When a society loses its self-sustaining matrix of Compassion, even reason ultimately fails, hence the moralistic name-calling. Our society(s) lost this core centuries ago. when private property became the ultimate Good. Unfortunately, the economic systems, built upon a top-down ego-gratifying model have created only disconnection, thus short-circuiting our essential human-ness. This is not our destiny!
    The rioters, in their short-circuiting hearts and minds, are just reduced to fulfilling their inevitable role as manifesting the hidden architecture of the economic class system, wanting power but unable to be more than mere pawns, delivering themselves onto television as unpaid extras in a failed attempt at the redemption of the underclass. In fact, we are ALL the underclass in this sordid equation -even our overlords suffer at their core. Their desperate thievery just happens to be sanctioned by their own rules, staving off the hunger of their souls with an (almost) impenetrable buffer of comfort and illusion of power.

    We're not doomed, but we need a revolution of love to smother the testosterone of the unchecked will-to-power, in all its forms. It must come from the bottom up, because the vested interests of those with power and/or money would never permit a trickle-down solution. People of England rise up and show us your fierce hearts! Stand up to the rioters and to your "leaders". You are living at the the seat of all of our classist colonialist undoing. Your island now bears the heavy karma of it, and you must be the ones to reverse the equation. You can only do it together and you must hit the streets running, with hearts open.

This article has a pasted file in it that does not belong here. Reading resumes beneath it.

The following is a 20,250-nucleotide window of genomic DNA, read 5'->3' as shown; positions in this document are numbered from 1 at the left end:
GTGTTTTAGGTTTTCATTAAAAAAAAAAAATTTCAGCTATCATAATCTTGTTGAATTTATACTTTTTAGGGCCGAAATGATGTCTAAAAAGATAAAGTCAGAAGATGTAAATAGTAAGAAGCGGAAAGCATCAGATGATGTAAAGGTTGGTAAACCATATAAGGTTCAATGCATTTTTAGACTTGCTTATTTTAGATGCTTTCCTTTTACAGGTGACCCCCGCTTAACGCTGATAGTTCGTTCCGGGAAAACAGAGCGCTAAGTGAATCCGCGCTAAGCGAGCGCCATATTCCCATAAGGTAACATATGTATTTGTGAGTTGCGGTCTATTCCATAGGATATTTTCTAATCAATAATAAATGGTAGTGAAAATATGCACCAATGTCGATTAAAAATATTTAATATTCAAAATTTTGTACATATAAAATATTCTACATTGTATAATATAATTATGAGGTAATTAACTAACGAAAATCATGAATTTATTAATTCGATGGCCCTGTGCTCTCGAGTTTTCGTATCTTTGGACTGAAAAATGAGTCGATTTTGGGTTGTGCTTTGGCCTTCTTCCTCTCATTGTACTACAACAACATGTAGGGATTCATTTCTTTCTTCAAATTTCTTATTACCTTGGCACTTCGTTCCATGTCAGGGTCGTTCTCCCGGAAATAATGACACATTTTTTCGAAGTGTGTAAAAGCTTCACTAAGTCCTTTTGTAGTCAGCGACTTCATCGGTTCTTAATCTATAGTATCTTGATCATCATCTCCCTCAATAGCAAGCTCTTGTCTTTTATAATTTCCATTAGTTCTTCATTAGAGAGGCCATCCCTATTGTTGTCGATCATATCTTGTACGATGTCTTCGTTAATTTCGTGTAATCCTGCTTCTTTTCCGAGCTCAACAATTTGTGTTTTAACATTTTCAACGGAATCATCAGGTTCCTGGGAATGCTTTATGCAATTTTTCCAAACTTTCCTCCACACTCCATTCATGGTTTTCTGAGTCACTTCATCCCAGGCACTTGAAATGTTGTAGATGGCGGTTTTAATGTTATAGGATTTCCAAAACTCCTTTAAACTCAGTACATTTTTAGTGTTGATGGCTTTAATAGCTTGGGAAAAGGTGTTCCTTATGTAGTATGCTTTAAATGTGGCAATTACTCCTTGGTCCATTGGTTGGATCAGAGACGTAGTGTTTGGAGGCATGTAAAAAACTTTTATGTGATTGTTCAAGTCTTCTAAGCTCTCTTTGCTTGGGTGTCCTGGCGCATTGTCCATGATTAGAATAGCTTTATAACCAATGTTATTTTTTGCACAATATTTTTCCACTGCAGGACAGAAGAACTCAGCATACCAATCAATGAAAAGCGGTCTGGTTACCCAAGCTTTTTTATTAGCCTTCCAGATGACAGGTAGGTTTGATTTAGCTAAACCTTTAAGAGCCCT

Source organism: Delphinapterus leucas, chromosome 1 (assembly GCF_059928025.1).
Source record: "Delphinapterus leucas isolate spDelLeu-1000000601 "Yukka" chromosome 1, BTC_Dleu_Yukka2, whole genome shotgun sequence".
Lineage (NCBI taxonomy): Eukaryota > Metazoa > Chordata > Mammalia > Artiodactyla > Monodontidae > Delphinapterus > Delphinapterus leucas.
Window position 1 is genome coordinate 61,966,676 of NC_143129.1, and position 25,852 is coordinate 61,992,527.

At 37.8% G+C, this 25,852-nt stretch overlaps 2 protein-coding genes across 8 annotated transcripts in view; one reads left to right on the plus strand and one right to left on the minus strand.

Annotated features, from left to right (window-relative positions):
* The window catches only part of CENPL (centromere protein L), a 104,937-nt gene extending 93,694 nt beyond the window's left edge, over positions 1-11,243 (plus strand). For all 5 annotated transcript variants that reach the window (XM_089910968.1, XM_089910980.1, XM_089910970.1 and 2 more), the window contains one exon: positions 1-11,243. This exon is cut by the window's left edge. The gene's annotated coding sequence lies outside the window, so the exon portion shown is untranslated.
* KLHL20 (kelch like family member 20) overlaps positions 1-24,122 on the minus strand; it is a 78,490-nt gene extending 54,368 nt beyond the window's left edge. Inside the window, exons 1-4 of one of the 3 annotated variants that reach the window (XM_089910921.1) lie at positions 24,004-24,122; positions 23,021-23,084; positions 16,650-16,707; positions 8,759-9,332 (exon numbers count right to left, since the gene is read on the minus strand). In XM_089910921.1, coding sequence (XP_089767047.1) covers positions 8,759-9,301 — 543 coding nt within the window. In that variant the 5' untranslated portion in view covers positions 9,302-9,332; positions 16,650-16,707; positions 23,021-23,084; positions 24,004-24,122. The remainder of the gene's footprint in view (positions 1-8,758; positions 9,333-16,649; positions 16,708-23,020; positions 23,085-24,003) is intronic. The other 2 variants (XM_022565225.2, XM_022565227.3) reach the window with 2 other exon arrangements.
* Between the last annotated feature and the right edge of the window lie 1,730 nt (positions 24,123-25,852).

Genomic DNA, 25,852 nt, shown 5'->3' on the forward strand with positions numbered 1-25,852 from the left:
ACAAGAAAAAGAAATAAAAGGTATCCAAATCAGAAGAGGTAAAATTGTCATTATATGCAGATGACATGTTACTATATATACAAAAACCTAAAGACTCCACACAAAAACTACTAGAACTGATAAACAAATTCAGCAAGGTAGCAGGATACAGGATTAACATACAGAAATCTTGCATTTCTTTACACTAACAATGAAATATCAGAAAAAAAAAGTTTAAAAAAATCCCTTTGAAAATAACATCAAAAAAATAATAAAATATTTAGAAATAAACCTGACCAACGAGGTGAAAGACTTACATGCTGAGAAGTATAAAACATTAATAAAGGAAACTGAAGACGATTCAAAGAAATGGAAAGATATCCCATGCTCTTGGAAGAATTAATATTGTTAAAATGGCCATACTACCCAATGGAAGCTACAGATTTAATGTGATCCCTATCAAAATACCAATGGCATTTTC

ReplyDelete
  147. Great post, and I agree it is political, whether the rioters or others think it is or not. Trickle-down wealth doesn't work, riot fires offend us, but obscene pay bonuses and associated deals are unseen, and thus OK apparently. Respect for authority, and more importantly TRUST of authority to govern for all, is gone. Tunisia, Libya, Syria, England - the reasons are fundamentally the same.

    ReplyDelete
  148. @om Holy crap!! Yes I definitely meant corporal — NOT CAPITAL!! That'll teach me not to edit before posting! Thanks a lot. ;0)

    ReplyDelete